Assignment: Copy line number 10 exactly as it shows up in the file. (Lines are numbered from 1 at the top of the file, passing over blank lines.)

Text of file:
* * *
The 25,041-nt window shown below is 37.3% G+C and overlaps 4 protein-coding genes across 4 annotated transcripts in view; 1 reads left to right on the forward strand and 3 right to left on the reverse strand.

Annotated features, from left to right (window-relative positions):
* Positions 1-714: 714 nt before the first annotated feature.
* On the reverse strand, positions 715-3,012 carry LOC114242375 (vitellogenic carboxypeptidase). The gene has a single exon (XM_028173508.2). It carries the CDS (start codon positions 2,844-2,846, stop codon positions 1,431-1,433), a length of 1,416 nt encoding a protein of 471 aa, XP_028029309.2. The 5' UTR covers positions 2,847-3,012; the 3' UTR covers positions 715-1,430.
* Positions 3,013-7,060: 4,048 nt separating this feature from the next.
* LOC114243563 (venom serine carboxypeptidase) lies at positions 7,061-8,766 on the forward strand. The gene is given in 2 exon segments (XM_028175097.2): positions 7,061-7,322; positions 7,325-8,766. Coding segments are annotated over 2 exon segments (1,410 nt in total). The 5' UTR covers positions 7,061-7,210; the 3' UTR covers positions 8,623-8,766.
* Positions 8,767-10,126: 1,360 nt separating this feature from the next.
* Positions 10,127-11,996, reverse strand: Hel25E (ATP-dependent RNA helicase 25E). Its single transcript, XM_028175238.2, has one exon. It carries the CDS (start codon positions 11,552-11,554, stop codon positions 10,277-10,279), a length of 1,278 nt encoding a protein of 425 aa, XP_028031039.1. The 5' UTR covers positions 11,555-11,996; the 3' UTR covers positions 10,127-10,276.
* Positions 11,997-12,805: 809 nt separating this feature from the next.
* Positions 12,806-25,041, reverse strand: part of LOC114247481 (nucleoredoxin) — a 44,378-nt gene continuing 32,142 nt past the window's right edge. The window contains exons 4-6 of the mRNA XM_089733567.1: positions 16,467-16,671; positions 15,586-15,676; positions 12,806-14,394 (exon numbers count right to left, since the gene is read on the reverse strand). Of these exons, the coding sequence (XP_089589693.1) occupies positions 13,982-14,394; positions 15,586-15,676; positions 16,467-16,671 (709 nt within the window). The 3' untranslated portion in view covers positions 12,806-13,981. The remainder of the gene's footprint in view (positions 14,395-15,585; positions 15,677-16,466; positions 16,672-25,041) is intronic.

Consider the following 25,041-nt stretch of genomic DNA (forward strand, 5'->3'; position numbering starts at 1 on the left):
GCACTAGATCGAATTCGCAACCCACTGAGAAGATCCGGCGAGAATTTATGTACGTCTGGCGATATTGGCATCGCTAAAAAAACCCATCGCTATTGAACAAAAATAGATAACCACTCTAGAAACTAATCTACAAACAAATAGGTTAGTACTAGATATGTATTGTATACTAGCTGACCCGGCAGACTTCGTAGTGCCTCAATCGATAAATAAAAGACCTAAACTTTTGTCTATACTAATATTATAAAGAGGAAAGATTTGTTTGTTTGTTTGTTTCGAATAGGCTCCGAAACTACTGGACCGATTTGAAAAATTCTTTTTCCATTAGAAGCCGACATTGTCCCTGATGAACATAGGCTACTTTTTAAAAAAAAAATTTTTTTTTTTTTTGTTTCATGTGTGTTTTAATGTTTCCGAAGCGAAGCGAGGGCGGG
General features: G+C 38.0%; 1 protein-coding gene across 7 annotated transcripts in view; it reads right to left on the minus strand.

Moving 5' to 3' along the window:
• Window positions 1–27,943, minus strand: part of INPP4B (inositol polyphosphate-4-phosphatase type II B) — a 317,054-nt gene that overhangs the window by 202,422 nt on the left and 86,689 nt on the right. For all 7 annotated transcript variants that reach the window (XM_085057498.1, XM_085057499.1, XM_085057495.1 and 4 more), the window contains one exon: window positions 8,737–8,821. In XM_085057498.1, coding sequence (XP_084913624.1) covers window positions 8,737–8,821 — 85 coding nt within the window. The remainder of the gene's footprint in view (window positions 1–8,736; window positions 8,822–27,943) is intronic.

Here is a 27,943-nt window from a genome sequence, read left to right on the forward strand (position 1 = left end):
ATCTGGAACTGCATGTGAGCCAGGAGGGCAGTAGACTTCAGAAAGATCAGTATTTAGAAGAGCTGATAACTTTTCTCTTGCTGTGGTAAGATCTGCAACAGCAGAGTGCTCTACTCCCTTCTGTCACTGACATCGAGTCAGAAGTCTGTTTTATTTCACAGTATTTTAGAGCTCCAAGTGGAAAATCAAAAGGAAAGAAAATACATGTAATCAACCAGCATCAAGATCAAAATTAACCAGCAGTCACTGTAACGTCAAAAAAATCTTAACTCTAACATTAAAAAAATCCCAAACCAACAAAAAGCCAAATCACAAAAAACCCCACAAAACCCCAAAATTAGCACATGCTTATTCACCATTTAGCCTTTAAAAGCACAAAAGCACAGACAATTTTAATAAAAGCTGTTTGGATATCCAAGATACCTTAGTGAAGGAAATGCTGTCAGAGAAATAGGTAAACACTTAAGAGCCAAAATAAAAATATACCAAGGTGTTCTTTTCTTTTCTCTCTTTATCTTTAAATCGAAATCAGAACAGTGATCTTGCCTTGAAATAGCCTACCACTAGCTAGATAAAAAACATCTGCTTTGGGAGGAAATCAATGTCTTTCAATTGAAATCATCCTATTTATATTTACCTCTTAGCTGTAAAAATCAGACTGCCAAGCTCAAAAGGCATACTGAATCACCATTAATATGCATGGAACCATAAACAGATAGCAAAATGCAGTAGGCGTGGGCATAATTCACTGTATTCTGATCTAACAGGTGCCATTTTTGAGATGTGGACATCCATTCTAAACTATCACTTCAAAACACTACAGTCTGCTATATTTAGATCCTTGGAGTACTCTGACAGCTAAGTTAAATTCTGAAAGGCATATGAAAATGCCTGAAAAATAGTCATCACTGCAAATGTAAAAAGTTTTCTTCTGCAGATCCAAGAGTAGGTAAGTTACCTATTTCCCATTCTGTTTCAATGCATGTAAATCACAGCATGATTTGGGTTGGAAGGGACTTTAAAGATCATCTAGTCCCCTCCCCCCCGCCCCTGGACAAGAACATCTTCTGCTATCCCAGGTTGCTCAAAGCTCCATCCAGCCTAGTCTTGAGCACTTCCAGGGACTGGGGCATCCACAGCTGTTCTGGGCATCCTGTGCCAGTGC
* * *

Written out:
* Positions 12,806-25,041, reverse strand: part of LOC114247481 (nucleoredoxin) — a 44,378-nt gene continuing 32,142 nt past the window's right edge. The window contains exons 4-6 of the mRNA XM_089733567.1: positions 16,467-16,671; positions 15,586-15,676; positions 12,806-14,394 (exon numbers count right to left, since the gene is read on the reverse strand). Of these exons, the coding sequence (XP_089589693.1) occupies positions 13,982-14,394; positions 15,586-15,676; positions 16,467-16,671 (709 nt within the window). The 3' untranslated portion in view covers positions 12,806-13,981. The remainder of the gene's footprint in view (positions 14,395-15,585; positions 15,677-16,466; positions 16,672-25,041) is intronic.